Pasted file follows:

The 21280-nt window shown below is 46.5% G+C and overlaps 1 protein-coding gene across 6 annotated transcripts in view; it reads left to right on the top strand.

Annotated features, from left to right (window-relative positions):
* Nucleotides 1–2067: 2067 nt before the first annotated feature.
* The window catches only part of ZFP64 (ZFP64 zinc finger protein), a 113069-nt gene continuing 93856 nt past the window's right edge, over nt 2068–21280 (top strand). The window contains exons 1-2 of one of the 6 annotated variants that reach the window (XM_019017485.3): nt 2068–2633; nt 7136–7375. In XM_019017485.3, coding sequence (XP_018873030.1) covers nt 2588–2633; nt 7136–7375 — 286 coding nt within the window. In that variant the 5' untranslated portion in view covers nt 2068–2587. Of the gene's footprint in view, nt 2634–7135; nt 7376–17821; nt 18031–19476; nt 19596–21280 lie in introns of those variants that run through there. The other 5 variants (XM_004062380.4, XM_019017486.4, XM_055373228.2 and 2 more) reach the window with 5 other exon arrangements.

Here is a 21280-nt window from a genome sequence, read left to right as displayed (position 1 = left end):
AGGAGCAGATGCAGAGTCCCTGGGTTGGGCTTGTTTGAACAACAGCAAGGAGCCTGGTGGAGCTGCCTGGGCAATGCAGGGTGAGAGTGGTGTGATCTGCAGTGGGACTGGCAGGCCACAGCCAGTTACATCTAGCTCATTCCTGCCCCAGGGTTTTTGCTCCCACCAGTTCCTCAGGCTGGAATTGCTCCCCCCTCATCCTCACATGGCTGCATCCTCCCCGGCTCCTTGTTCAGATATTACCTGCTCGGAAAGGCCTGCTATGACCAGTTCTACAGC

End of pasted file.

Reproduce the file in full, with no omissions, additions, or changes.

The 21280-nt window shown below is 46.5% G+C and overlaps 1 protein-coding gene across 6 annotated transcripts in view; it reads left to right on the top strand.

Annotated features, from left to right (window-relative positions):
* Nucleotides 1–2067: 2067 nt before the first annotated feature.
* The window catches only part of ZFP64 (ZFP64 zinc finger protein), a 113069-nt gene continuing 93856 nt past the window's right edge, over nt 2068–21280 (top strand). The window contains exons 1-2 of one of the 6 annotated variants that reach the window (XM_019017485.3): nt 2068–2633; nt 7136–7375. In XM_019017485.3, coding sequence (XP_018873030.1) covers nt 2588–2633; nt 7136–7375 — 286 coding nt within the window. In that variant the 5' untranslated portion in view covers nt 2068–2587. Of the gene's footprint in view, nt 2634–7135; nt 7376–17821; nt 18031–19476; nt 19596–21280 lie in introns of those variants that run through there. The other 5 variants (XM_004062380.4, XM_019017486.4, XM_055373228.2 and 2 more) reach the window with 5 other exon arrangements.

Here is a 21280-nt window from a genome sequence, read left to right as displayed (position 1 = left end):
AGGAGCAGATGCAGAGTCCCTGGGTTGGGCTTGTTTGAACAACAGCAAGGAGCCTGGTGGAGCTGCCTGGGCAATGCAGGGTGAGAGTGGTGTGATCTGCAGTGGGACTGGCAGGCCACAGCCAGTTACATCTAGCTCATTCCTGCCCCAGGGTTTTTGCTCCCACCAGTTCCTCAGGCTGGAATTGCTCCCCCCTCATCCTCACATGGCTGCATCCTCCCCGGCTCCTTGTTCAGATATTACCTGCTCGGAAAGGCCTGCTATGACCAGTTCTACAGC